Monday, May 17, 2010

Does Technology Improve the Reading Experience?

Anna Goodall in today's Independent asks important questions that seem to have got lost in all the excitement about ebook readers, the i-pad and the rest :
... does digital technology improve the experience of reading, especially reading fiction? Those aiming to make money out of e-book technologies need us to believe that it does. But can e-readers of whatever sort ever escape the whiff of functionality however impressively book-like they are? ... Even when reading them for work, paper books and magazines are a refuge from the laptop I'm chained to for hours a day. Reading paper books is an escape from utility, information overload, endless possibility... and my obsessive-compulsive social-networking habits.
And she wonders :
... are consumers in danger of forgetting how to enjoy themselves on their own terms? The body language of e-reader users I spotted at this year's London Book Fair didn't exactly suggest relaxation or pleasure. From the lone frowning Kindle-user spotted on the Tube on the way to Earl's Court holding her expensive cargo stiffly on her knees as if any excess movement and the whole thing might blow, to the touch-screen tap-tappings of stressed-out publishers demonstrating book-reading on the iPad by dragging several times (and a little frantically) at the virtual pages to get them over, one can't help thinking that turning a real page would be more enjoyable and stress-free. ... is the act of reading becoming a bit too business-like, too practical?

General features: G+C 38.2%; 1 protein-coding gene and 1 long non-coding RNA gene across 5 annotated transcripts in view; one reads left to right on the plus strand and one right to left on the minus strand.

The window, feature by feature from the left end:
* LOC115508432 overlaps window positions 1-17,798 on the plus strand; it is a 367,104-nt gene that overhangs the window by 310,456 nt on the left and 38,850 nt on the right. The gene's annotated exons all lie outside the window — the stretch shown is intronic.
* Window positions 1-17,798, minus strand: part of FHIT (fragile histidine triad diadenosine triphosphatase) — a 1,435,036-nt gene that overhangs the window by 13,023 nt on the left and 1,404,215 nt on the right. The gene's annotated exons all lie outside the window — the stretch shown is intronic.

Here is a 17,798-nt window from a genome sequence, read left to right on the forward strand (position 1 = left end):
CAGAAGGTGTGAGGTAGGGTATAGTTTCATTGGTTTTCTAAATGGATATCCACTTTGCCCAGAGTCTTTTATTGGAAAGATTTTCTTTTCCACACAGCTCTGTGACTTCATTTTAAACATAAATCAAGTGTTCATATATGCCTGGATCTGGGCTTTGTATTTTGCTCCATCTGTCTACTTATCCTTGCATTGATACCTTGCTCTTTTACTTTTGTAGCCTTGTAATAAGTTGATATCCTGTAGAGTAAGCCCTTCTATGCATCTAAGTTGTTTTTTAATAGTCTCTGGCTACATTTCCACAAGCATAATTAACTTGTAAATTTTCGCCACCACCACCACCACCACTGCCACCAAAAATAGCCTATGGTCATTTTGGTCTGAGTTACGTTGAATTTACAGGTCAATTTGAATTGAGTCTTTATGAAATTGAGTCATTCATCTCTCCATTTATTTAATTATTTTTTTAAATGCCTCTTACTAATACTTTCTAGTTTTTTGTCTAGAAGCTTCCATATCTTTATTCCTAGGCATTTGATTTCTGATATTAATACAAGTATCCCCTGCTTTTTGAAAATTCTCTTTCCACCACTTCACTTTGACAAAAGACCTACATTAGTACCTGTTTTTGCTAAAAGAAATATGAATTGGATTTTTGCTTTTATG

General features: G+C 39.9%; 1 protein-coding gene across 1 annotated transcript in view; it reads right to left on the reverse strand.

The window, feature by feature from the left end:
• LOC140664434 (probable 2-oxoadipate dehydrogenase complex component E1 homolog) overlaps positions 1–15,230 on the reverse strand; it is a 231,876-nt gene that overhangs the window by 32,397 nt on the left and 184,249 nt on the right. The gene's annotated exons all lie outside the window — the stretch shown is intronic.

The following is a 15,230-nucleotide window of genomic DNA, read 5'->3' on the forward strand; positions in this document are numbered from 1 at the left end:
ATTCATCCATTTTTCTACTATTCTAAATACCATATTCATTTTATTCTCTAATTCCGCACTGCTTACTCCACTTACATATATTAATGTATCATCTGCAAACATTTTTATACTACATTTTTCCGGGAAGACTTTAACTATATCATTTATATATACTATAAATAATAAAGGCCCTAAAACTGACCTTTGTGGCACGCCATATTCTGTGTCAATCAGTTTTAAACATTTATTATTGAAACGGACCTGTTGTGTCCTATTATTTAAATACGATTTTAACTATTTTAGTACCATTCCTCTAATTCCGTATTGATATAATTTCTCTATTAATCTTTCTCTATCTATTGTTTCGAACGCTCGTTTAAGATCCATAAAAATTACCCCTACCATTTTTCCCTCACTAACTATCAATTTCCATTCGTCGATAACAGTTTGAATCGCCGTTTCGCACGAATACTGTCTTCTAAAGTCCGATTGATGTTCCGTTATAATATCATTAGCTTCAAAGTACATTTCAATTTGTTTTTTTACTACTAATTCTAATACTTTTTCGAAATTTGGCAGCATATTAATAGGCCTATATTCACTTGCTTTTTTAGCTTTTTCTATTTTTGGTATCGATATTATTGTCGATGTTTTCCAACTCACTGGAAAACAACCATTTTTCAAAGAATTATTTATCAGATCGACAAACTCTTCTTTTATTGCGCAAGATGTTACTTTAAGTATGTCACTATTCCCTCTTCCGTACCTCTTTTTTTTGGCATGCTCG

Au and Target said...

I enjoy reading books and ebooks on my laptop while lying flat out on the sofa. But ask me to read something for work and I tend to sit up straight and look distrait, just like that Kindle reader on the Tube.

glenda larke said...

I'm keeping an open mind on this until such time as I get my own e-reader, which is inevitable.

However, I do remember lots of writers saying they would never use a computer for writing a book...especially the ones who always wrote their initial draft with a pen or pencil...I wonder if there are any of those left now?

When it comes to feeling at ease, so much depends on what we grew up with. I imagine some one who is, say, 10 years old now, being totally comfortable with an ebook while curled up on the couch.

Floral said...

I have been using a Sony ebook reader for the past few months and love it! I have no problem using it anywhere and everywhere.

Fadz said...

There is a difference between proper e-readers and computers/laptops: the glare of backlighting. An e-reader is not supposed to hurt your eyes, and acts as a book does.

I think it's going to be like the war between floppy disks/CD and thumbdrives. Initially people were not keen on using the thumbdrives because of the cost, but now it's the expected norm.

Because e-readers are not easy to get (especially here - I'm talking about choices), and it's still expensive, people have doubts. But I do believe this new form of reading will be an accepted norm.

I still love good ol' paperbacks, though.